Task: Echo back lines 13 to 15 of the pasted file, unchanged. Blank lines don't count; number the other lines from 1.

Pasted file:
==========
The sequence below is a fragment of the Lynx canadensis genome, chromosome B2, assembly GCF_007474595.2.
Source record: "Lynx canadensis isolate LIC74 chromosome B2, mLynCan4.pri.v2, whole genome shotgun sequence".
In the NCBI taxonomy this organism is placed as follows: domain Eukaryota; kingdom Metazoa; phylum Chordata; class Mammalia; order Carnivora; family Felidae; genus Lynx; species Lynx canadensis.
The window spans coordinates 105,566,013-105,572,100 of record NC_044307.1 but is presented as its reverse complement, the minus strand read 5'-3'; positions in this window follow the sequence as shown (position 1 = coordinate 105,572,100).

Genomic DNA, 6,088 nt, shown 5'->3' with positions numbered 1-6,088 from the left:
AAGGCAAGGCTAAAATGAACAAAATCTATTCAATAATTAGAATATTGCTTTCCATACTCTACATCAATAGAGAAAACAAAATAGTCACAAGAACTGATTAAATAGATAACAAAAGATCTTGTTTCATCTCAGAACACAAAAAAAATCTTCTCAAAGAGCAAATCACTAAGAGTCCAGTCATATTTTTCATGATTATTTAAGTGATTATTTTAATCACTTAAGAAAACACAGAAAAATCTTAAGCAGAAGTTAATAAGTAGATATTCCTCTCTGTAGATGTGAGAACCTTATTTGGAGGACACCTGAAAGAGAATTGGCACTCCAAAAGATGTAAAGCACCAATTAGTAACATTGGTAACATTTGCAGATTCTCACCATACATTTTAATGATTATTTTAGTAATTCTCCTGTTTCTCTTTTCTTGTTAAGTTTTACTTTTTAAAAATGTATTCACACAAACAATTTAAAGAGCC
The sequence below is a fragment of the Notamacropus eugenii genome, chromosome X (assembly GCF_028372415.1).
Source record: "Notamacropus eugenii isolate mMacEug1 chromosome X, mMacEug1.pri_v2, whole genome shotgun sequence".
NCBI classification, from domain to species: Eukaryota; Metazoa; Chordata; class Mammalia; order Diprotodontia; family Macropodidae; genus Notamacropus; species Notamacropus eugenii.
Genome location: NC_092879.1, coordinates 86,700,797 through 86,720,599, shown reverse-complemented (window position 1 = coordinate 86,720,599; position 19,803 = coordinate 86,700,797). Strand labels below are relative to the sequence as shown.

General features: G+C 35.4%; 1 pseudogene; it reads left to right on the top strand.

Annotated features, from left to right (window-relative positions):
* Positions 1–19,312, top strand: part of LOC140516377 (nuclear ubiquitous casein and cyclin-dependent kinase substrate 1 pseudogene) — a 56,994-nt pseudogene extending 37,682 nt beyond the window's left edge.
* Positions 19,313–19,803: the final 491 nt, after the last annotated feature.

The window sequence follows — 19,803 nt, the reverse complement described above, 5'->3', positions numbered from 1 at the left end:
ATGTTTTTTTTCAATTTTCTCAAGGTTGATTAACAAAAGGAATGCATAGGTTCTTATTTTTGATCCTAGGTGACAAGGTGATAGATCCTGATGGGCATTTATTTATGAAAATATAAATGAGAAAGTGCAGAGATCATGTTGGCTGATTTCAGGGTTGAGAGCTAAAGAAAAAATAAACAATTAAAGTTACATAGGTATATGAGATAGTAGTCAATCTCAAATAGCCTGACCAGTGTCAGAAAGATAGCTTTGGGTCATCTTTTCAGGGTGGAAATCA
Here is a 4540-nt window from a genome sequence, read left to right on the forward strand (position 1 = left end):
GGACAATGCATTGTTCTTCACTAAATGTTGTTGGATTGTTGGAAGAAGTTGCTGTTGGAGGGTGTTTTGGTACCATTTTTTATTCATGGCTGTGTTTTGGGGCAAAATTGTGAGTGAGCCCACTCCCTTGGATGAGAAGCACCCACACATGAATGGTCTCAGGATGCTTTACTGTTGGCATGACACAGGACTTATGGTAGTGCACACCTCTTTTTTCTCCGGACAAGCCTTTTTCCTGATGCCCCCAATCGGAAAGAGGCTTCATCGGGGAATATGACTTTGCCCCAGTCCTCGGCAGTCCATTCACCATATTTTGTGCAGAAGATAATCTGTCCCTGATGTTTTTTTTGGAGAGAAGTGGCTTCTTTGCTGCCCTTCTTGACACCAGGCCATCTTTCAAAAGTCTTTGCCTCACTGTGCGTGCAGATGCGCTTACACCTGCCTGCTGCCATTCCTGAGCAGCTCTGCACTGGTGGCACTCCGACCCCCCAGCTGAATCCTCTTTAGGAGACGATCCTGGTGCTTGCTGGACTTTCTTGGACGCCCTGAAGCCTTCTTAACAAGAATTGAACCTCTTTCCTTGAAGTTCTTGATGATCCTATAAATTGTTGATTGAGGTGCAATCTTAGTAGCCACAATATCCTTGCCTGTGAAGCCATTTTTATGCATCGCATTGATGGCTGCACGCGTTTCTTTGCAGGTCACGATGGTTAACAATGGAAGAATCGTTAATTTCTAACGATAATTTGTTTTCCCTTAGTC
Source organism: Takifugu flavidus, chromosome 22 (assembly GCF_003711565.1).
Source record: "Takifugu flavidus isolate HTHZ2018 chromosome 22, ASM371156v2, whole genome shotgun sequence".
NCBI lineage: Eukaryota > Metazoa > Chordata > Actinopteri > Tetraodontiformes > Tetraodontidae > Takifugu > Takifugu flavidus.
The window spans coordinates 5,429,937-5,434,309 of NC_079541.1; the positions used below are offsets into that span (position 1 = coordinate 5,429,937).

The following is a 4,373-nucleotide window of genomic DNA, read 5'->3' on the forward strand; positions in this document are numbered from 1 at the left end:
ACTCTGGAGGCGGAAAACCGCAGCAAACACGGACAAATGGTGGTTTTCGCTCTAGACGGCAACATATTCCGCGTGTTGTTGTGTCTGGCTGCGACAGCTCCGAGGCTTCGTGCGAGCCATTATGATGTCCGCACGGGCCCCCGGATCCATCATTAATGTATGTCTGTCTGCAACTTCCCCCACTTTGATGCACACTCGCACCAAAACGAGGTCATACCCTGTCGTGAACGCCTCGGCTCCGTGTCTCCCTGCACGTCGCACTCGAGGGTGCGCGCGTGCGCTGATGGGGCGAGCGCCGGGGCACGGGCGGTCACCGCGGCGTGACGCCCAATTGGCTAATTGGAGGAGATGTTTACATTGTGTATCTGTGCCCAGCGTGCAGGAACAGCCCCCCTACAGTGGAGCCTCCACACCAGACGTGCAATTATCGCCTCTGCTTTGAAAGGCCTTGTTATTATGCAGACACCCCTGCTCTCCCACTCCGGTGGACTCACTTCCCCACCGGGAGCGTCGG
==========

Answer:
* Positions 1–19,312, top strand: part of LOC140516377 (nuclear ubiquitous casein and cyclin-dependent kinase substrate 1 pseudogene) — a 56,994-nt pseudogene extending 37,682 nt beyond the window's left edge.
* Positions 19,313–19,803: the final 491 nt, after the last annotated feature.

The window sequence follows — 19,803 nt, the reverse complement described above, 5'->3', positions numbered from 1 at the left end: